Valium vs. Klonopin: What’s the Difference?

valium and klonopin pills

Valium vs. Klonopin: What’s the Difference?

Valium and Klonopin are two common types of benzodiazepines that are used for similar purposes medically.

Benzodiazepines are some of the most commonly prescribed drugs in America today. Valium and Klonopin are two common types of benzodiazepines that are used for similar purposes medically. Both of these drugs are also frequently abused and can be highly addictive. Here’s what you need to know about the differences between Valium and Klonopin.

Valium vs. Klonopin: What’s the Difference?

Valium and Klonopin are both benzodiazepines that are used to treat anxiety and certain types of seizures. While these two drugs have similar side effects of abuse and withdrawal symptoms, Klonopin can also be used to treat panic disorder and Lennox-Gastaut syndrome.

valium pills

What Is Valium?

Valium is the brand name for the drug diazepam.1 It is a long-acting benzodiazepine, which means it stays in the body for a longer period of time than short-acting benzodiazepines like Halcion. Valium is often used to treat anxiety, seizures, muscle spasms, and uncomfortable symptoms of alcohol withdrawal. It can also be used for sedation during surgery. It works by diminishing the hyperactivity in the brain to provide feelings of calmness and euphoria, especially in high doses.

Valium is prescribed in pill form and is usually taken one to four times daily, depending on the person. Because its effects last longer than some other benzodiazepines, people who use Valium medically can take fewer doses per day to get relief.

Like many other benzodiazepines, Valium can be addictive, especially if you take it for a long period of time. Over time, it becomes more difficult for the brain to function without Valium and you may not even realize you’re addicted. Often, people just feel like they need Valium to feel normal.

Although Valium is intended to be taken regularly, taking larger or more frequent doses can cause addiction. Additionally, taking Valium for longer than four months can greatly increase your risk of addiction.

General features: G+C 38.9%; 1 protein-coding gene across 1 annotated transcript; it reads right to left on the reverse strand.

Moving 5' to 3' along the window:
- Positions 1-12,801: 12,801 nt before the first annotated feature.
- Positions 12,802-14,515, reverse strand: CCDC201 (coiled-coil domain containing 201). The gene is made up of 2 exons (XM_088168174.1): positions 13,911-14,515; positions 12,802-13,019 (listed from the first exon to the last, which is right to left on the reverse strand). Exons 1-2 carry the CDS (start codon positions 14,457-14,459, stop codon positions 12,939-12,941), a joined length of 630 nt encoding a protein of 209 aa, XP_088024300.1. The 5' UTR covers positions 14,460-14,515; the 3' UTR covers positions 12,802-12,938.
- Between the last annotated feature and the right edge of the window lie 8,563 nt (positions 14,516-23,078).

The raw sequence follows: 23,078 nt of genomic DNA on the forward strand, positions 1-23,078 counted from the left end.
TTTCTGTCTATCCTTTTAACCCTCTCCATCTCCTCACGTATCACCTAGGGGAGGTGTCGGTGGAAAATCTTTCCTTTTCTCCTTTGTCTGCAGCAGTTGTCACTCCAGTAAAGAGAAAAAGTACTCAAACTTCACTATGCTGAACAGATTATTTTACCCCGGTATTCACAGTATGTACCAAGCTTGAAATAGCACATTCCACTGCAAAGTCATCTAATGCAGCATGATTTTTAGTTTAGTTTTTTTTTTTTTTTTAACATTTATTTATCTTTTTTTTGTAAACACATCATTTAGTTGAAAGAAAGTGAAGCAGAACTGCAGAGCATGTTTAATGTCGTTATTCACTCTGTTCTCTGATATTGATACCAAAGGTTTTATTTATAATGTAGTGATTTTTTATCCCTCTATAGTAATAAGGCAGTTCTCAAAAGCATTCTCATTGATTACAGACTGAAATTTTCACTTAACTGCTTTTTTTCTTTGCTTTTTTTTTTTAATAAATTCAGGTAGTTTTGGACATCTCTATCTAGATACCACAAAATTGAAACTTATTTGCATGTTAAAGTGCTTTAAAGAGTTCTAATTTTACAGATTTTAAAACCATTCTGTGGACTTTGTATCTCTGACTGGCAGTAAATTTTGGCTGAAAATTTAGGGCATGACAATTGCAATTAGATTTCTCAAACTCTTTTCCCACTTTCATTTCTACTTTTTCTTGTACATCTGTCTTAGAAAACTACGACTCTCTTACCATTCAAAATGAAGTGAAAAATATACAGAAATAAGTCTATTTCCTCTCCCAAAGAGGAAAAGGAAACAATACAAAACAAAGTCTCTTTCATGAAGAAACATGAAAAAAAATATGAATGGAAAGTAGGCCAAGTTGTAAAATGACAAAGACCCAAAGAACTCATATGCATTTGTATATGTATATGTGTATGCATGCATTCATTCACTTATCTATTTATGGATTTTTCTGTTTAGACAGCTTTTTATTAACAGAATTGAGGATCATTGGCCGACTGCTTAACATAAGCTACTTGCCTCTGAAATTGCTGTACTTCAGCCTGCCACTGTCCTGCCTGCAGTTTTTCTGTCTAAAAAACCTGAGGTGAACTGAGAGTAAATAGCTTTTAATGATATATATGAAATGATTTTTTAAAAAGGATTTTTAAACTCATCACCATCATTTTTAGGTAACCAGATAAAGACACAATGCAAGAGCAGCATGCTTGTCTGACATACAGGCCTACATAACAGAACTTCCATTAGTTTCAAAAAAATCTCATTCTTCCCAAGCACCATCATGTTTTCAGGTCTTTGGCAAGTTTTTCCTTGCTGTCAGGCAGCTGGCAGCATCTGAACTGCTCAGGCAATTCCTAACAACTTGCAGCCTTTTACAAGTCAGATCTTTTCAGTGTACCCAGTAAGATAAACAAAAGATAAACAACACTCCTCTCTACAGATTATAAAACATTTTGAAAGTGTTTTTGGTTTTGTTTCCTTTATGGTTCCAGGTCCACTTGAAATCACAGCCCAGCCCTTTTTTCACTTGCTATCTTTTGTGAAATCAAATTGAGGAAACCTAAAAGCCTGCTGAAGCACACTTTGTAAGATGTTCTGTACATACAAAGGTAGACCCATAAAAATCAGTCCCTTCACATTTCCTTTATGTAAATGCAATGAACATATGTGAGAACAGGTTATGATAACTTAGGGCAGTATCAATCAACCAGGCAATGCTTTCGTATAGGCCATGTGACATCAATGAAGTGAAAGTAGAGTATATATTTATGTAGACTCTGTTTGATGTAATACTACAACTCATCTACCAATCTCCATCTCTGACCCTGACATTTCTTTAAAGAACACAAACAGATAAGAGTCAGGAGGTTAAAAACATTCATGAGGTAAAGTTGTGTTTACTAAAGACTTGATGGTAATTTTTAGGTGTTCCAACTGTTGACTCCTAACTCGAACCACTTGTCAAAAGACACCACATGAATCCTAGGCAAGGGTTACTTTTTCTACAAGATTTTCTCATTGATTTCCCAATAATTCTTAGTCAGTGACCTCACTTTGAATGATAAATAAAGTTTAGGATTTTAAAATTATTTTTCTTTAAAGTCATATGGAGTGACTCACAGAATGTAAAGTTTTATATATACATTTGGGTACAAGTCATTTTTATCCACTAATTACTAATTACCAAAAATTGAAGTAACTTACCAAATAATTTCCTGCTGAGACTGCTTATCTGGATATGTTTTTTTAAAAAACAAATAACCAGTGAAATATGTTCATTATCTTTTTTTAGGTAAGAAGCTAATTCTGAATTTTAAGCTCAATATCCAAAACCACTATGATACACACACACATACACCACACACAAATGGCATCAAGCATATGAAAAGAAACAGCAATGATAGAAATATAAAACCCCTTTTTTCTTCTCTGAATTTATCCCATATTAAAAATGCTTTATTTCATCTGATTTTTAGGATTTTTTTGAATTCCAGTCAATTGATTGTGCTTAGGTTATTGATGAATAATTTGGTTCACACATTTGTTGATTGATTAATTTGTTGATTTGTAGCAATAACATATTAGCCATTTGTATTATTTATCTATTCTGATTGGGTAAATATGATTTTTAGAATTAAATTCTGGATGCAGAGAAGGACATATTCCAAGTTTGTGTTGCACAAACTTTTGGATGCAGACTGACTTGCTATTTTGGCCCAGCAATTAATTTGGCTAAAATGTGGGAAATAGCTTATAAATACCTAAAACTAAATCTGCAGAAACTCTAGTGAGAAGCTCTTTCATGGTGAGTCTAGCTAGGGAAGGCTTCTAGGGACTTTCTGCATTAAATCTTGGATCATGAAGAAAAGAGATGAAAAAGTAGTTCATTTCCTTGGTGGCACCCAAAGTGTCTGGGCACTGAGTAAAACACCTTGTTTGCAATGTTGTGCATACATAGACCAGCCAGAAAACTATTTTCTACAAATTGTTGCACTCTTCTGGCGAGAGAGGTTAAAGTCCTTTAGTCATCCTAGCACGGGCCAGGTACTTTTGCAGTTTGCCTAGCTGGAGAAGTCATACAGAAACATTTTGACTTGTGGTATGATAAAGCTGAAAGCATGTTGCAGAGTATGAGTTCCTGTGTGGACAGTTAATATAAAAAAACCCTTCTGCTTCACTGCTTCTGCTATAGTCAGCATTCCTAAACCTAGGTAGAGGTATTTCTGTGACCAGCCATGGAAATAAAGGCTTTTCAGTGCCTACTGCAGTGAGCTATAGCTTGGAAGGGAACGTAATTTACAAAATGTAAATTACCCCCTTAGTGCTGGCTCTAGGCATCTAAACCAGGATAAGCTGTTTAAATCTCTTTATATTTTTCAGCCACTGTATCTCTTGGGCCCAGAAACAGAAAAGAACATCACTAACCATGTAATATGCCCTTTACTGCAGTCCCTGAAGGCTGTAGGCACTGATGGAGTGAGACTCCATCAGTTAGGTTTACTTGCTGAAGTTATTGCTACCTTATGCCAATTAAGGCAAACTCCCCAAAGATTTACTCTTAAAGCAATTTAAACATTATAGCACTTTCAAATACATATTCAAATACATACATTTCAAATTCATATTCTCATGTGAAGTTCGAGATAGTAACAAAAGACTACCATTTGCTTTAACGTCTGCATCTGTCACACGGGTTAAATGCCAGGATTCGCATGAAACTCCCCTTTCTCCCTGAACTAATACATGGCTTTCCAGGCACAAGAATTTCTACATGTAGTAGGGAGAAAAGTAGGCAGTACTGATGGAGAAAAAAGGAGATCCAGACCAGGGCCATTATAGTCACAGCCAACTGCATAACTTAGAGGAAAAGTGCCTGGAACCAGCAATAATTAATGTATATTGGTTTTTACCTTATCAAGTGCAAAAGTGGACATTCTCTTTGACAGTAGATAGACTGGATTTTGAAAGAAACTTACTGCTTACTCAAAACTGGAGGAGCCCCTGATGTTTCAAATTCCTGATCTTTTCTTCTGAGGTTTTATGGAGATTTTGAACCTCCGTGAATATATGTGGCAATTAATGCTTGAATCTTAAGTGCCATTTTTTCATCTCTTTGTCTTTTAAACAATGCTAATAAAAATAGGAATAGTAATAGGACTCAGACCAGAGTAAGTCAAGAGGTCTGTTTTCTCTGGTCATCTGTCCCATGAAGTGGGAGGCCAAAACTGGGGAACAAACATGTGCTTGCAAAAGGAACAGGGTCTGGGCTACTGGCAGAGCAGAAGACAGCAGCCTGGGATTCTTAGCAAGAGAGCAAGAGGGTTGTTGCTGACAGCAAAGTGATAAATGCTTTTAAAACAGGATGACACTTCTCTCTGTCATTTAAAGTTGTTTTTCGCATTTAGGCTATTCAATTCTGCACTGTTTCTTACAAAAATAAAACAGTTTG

People that abuse Valium often use it with other prescription drugs and alcohol. However, it’s extremely dangerous to take Valium with other depressants like prescription opioids because their effects are intensified. Overdose is common in these instances.

Valium is classified by the DEA as a Schedule IV drug, which means it has a low potential for abuse and dependence.2 However when it is misused in ways other than it was prescribed or combined with alcohol and other drugs, Valium can be highly addictive.

Common slang terms or street names for Valium include:

  • Vs
  • Yellow Vs
  • Blue Vs
  • Benzos
  • Tranks

How Long Does Valium Stay in Your System?

Valium stays in your system for about 10 days. Although this will vary depending on certain individual factors and variables, Valium use can be detected with several different types of drug tests. The chart below contains approximate drug test detection times for Valium.

Approximate Drug Test Detection Times for Valium

Urine testDetectable for 1-6 weeks
Blood testDetectable for 6-48 hours
Saliva testDetectable for 1-10 days
Hair follicle testDetectable for up to 90 days

Source: https://www.verywellmind.com/how-long-does-valium-stay-in-your-system-80344

Signs and Symptoms of Valium Addiction

People are much less likely to abuse Valium to get high. Instead, most people who are addicted misuse it to feel normal. If someone is addicted to Valium, he or she may display some of the following signs and symptoms:

  • Lying to a doctor to get a prescription for Valium
  • Seeing multiple doctors to build up a supply of Valium
  • Taking larger or more frequent doses of Valium than is necessary
  • Having cravings for Valium
  • Losing interest in regular hobbies and activities
  • Hiding Valium pills or lying about Valium use
  • Isolating oneself from friends and family
  • Experiencing negative and/or harmful consequences of Valium use but being unable to stop

Valium Withdrawal Symptoms